Steve: Let’s start by talking about Amazon actually. So how does Amazon collect taxes today? I’ve heard that they collect in certain states, but it’s your responsibility to pay the IRS. Other times they pay depending on the state and you’re still responsible for filing. How does it work right now?
Martina: So, right now when it comes to sales tax, which is different than income tax, I just want to make sure there’s that distinction. When it comes to sales tax, Amazon does have a calculation engine that they use to support the seller on their platform which is great. It’s a free tool for the seller to use but the seller is still obligated to determine where that sales tax needs to be collected. So, if you’re living in California for example, then it’s a pretty much a no brainer that because you live here that it is your home state and therefore you’re obligated to collect sales tax here. And because you’re selling on Amazon and maybe you’re using FBA, your inventory could be in a lot of places. And before last June 21st, which we’ll get into what that date means and kind of everything that’s happened since June 21st of 2018, but the rules in each state are different around why and when you need to collect sales tax.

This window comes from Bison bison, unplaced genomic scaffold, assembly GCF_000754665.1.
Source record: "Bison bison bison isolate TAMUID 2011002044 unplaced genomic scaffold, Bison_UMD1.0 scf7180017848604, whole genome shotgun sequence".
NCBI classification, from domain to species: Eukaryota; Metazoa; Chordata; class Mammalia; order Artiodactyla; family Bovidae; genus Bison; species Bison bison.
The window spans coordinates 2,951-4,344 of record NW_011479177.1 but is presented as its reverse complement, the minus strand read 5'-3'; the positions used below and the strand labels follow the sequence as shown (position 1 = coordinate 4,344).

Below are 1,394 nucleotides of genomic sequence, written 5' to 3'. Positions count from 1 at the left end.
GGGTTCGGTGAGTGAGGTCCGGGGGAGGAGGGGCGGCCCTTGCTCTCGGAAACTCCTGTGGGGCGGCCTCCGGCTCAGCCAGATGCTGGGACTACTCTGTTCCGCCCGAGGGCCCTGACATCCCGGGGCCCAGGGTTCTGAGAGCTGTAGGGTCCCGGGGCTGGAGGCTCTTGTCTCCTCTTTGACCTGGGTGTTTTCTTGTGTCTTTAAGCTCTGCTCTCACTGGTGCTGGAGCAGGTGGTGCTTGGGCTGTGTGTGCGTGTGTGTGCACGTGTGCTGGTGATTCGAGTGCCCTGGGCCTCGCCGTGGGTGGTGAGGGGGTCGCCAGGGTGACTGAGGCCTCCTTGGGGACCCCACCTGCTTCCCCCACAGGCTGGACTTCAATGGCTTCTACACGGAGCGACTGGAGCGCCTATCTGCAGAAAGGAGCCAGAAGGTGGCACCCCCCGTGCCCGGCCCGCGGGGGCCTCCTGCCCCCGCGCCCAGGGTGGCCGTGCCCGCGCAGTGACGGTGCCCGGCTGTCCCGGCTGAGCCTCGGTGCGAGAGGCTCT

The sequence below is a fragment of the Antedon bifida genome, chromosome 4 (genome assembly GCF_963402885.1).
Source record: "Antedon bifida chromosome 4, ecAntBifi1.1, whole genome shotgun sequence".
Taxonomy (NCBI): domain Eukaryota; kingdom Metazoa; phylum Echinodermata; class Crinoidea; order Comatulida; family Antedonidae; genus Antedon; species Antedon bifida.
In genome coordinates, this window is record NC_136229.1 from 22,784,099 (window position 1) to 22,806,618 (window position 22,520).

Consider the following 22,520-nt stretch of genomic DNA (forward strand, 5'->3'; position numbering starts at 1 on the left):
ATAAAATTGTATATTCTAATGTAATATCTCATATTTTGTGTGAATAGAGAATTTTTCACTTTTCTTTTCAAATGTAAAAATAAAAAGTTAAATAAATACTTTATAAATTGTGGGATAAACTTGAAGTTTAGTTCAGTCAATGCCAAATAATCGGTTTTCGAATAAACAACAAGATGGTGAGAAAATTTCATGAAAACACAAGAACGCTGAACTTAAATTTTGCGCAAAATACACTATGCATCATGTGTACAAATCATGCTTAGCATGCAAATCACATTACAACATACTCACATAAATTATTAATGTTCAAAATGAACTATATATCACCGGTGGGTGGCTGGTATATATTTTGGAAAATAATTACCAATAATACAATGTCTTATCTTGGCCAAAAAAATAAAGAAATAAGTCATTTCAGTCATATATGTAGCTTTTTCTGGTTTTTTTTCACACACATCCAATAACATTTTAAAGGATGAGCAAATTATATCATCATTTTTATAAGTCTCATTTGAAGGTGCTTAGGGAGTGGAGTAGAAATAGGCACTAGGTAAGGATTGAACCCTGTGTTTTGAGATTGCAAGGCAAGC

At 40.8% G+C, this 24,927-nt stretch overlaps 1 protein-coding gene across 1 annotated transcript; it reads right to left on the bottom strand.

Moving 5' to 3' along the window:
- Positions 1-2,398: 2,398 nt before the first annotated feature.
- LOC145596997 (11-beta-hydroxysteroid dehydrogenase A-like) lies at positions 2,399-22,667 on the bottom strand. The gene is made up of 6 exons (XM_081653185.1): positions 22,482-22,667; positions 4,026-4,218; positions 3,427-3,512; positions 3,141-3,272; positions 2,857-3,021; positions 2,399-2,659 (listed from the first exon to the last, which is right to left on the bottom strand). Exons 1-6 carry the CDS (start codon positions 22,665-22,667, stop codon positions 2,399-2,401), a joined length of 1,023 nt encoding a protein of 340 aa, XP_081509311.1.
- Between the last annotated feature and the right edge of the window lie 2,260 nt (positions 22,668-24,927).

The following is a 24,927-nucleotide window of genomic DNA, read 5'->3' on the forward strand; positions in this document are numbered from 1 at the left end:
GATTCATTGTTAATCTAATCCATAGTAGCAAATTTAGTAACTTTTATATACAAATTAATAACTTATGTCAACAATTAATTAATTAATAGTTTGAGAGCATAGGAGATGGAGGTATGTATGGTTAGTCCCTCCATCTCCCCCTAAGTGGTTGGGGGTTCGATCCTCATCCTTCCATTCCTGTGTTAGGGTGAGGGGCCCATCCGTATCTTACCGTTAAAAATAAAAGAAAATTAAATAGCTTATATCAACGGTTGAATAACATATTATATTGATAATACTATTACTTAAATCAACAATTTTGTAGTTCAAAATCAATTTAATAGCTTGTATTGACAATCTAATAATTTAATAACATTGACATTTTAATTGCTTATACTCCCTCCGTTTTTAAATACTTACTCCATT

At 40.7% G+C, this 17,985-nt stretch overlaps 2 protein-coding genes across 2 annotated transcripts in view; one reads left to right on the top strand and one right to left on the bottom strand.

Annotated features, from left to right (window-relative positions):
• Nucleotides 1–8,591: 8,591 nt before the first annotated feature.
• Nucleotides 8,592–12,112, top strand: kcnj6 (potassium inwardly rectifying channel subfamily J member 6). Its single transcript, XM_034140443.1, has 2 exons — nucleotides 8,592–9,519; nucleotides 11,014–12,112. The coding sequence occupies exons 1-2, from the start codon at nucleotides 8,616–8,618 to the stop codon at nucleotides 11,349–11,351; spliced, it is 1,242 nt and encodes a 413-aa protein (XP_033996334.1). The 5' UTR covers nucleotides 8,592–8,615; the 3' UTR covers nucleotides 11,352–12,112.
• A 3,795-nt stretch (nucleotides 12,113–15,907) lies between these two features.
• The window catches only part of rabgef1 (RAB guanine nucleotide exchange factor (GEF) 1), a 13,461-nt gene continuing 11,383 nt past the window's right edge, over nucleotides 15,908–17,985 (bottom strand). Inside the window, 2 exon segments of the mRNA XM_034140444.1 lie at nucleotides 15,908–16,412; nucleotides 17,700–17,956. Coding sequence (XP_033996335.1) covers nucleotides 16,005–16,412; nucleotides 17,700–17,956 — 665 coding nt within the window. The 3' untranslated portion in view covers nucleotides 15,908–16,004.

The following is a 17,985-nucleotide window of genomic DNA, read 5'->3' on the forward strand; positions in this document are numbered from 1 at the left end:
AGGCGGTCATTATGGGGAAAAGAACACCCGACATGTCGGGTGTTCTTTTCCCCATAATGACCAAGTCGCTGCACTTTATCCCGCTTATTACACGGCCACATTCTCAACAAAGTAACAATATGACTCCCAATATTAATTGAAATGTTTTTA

So, Nexus is this fancy term for physical presence that is used throughout every state throughout the US to identify who is obligated to collect sales tax. And again, each state has a little bit different variation on who they think is liable. So, a state that doesn’t collect sales tax like Oregon, you wouldn’t be obligated to collect sales tax there ever because there’s no sales tax. So, that’s an easy one, right? But if you’re living in California and say you sell into Washington, that’s an interesting one because Washington is one of the marketplace fairness [ph] states.